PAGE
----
Lila Says (2004) from Tuna

Original French title: Lila dit ša

Lila Says is a second directorial effort from Ziad Doueiri (West Beyrouth), a coming of age story set in a Muslim ghetto in Marseilles. It focuses on Chimo (Mohammed Khouas), a 19 year old male. He feels trapped in his life, as do his three best friends. Unlike them, has a talent -- he can write. One of his teachers is prepared to get him a scholarship to a Paris school for promising writers, if he can write a book to submit. This movie is the story in that book as well as the story of writing it. It is, in fact, based on an anonymous and presumably autobiographical novel from someone who only identifies himself as "Chimo."

A local girl named Lila provides a subject for his book. She is 16, white, very blonde, and had been seen as aloof by Chimo's peers because she wouldn't give them the time of day. It turns out that she isn't aloof at all. Quite to the contrary. She approaches Chimo in a park one day, and offers to show him her pussy, and as they become acquainted, her talk remains mainly sexual in nature. For his part, Chimo is terribly smitten with this nymphet (Vahina Giocante) as was I, but he is not sure why she has chosen him for her flirtations, and is uncertain how to respond.

Chimo's peers are very jealous of the thought that Lila might actually like him, so they try to break up whatever might be going on, because they believe she is taking Chimo away from them, and because they would all like to bed Lila themselves. They go as far as accusing Lila of being a prostitute, or accusing her of only toying with Chimo because "he seems exotic" to her. At one point, they even hire a hooker (Barbara Chossis) to distract Chimo from his nymphet.

Meanwhile, Chimo's single mother also disapproves of the inter-racial relationship, although the closest the Lila and Chimo ever come to sexual contact is when Lila gives him a hand job while riding on her motor bike. Lila's family consists of a very strange aunt, who loves staring at her pussy, but is also deeply religious. At one point, Lila even tells her aunt that the devil appeared to her and made her give him head.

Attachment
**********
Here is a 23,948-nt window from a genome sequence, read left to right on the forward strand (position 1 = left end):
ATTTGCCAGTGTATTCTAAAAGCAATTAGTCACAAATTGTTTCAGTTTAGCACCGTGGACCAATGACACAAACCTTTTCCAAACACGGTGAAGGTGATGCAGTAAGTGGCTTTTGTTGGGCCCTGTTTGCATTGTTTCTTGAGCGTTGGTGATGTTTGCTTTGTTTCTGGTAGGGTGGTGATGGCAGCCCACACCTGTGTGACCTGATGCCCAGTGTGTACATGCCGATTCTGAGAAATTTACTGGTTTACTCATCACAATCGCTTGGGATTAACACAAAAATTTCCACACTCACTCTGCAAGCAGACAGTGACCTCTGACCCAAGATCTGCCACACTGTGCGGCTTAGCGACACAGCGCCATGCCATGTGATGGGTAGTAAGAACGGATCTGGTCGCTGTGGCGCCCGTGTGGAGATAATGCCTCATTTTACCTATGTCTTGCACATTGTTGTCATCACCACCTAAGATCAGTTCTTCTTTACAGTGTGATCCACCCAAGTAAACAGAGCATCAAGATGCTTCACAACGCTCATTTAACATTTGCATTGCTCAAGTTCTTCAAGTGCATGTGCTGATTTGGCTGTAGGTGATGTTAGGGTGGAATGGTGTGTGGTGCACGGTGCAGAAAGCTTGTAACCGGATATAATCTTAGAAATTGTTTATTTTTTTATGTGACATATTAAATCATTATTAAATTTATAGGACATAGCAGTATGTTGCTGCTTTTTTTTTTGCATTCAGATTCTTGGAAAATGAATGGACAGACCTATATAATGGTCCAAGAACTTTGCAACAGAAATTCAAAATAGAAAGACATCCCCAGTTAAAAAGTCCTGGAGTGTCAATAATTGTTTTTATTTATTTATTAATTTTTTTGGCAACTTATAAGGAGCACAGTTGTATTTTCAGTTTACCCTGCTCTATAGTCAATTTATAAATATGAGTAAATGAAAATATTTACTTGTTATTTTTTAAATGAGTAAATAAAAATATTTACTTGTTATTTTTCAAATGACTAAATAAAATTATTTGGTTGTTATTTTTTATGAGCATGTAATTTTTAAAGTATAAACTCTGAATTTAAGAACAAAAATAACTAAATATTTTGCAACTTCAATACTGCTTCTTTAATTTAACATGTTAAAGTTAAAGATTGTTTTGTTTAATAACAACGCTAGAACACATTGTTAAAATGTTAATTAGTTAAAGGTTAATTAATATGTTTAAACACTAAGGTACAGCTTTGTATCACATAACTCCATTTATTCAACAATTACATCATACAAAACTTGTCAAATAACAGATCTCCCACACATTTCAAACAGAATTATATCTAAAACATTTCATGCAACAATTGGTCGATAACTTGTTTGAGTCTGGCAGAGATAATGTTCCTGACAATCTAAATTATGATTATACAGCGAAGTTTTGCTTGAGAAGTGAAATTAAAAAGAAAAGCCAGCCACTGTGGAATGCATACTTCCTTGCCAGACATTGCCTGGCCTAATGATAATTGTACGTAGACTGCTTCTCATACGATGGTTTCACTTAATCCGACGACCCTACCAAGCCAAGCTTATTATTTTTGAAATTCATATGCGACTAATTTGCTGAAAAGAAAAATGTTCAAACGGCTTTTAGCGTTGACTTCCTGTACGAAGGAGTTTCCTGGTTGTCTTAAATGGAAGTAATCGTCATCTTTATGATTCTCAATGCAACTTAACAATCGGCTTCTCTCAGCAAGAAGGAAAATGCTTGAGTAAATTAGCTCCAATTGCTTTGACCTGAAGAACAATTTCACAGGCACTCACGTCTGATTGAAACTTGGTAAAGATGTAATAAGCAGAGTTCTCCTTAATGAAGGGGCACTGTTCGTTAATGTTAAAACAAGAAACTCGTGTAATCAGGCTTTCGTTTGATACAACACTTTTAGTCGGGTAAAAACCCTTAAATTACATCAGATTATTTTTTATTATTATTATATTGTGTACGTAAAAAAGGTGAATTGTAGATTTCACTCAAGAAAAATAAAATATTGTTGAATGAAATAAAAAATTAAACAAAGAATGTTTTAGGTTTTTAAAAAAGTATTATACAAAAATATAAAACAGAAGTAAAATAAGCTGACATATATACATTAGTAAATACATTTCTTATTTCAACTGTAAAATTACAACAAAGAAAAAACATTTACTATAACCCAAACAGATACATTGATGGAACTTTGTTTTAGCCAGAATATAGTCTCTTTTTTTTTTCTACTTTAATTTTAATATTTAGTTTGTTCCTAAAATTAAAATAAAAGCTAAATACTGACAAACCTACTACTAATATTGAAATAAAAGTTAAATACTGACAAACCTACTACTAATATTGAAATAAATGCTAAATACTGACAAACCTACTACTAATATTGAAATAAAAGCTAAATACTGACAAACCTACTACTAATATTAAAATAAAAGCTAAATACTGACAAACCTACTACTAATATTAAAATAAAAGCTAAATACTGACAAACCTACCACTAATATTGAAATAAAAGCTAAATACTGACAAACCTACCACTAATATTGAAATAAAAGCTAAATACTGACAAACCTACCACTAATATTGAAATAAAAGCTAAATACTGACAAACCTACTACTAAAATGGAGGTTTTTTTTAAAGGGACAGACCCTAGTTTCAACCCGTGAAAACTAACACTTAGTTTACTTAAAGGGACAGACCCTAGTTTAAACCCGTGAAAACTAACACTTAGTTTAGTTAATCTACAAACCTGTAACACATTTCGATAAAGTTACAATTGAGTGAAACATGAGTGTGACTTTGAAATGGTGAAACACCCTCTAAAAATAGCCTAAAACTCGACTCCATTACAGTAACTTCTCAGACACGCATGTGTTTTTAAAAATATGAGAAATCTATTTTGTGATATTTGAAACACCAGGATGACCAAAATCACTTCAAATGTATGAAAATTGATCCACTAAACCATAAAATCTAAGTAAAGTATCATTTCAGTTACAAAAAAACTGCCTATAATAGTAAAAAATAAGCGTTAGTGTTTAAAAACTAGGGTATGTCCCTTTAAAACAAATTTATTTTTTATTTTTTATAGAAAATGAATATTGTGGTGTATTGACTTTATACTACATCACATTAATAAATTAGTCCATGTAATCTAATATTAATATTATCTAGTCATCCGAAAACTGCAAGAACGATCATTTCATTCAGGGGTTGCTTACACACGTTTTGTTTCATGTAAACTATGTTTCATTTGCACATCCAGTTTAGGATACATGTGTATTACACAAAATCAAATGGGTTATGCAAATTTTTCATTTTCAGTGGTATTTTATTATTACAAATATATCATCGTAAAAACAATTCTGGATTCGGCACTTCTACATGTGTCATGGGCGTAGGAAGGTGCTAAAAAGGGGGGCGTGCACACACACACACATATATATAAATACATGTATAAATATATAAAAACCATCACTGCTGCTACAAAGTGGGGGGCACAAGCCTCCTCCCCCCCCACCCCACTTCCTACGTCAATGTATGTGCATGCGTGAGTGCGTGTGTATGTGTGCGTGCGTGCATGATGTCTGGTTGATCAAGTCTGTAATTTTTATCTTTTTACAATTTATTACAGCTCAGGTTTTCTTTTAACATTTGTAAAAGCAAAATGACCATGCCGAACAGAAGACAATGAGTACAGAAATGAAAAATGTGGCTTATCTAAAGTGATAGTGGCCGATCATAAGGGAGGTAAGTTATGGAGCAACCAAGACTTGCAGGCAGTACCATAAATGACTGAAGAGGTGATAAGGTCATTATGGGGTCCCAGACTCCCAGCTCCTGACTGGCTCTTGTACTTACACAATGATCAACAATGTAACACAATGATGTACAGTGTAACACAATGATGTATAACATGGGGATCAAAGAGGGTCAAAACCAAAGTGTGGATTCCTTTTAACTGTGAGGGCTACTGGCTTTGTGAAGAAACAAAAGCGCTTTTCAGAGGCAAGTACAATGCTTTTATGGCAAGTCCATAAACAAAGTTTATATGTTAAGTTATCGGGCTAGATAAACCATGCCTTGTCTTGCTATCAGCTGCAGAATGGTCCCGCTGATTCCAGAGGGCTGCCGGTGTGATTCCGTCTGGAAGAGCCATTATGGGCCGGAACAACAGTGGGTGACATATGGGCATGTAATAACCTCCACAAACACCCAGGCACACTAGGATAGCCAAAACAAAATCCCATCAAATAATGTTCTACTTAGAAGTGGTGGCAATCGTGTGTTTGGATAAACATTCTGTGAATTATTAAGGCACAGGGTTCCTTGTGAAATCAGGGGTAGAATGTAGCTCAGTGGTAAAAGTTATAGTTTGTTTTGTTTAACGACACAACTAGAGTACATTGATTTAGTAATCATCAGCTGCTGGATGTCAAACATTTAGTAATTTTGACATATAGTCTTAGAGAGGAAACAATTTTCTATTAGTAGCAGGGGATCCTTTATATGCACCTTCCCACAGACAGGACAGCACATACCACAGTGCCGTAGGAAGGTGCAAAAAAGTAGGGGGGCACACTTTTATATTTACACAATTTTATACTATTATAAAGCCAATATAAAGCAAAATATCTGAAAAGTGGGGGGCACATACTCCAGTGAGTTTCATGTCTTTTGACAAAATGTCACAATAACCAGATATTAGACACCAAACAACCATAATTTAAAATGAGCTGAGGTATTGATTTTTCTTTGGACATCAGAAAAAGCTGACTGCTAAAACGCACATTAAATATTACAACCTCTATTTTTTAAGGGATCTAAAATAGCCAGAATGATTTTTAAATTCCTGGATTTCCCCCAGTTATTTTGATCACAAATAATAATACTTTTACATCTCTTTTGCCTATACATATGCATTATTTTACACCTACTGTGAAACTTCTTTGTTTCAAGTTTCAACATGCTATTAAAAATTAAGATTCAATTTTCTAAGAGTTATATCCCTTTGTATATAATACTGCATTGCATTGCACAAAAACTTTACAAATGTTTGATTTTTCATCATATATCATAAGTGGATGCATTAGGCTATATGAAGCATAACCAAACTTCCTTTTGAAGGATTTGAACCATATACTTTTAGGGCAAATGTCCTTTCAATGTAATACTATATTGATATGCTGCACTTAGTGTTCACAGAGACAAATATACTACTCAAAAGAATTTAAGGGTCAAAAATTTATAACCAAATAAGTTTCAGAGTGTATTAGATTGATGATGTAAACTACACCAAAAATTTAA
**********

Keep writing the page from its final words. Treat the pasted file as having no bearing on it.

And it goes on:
Eventually things go very wrong, and we learn the truth about Lila.

The film is so full of messages, it is hard to cover them all, but themes include the idea that you can rise above your position in life, that popular opinions are not always correct, and that sometimes your best friends can be the worst thing in your life. It is truly a coming-of-age story, in that Chimo ends up writing the story, escaping the ghetto, and gaining self-reliance. It is beautifully shot, and superbly acted, and I, like Chimo, was totally captivated by Giocante's Lila, and didn't even notice that I had spent two hours reading English subtitles.




From the plot summary, you would think it was full of nudity, but this was not the case.

Barbara Chossis shows breasts in the prostitute scene

The most we get from Giocante is pokies. We do see her character's crotch, and later buns, as she flashes Chimo, but both shots were brief, and pretty clearly a body double.

DVD (Region 1) Book (in English)

The Critics Vote ...

The People Vote ...

  • It grossed $121,000 in the USA, never reaching more than six screens.
The meaning of the IMDb score: 7.5 usually indicates a level of excellence equivalent to about three and a half stars from the critics. 6.0 usually indicates lukewarm watchability, comparable to approximately two and a half stars from the critics. The fives are generally not worthwhile unless they are really your kind of material, equivalent to about a two star rating from the critics, or a C- from our system. Films rated below five are generally awful even if you like that kind of film - this score is roughly equivalent to one and a half stars from the critics or a D on our scale. (Possibly even less, depending on just how far below five the rating is.

My own guideline: A means the movie is so good it will appeal to you even if you hate the genre. B means the movie is not good enough to win you over if you hate the genre, but is good enough to do so if you have an open mind about this type of film. C means it will only appeal to genre addicts, and has no crossover appeal. (C+ means it has no crossover appeal, but will be considered excellent by genre fans, while C- indicates that it we found it to be a poor movie although genre addicts find it watchable). D means you'll hate it even if you like the genre. E means that you'll hate it even if you love the genre. F means that the film is not only unappealing across-the-board, but technically inept as well. Any film rated C- or better is recommended for fans of that type of film. Any film rated B- or better is recommended for just about anyone. We don't score films below C- that often, because we like movies and we think that most of them have at least a solid niche audience. Now that you know that, you should have serious reservations about any movie below C-.

Based on this description, it's a C+. Excellent offering for fans of foreign films.

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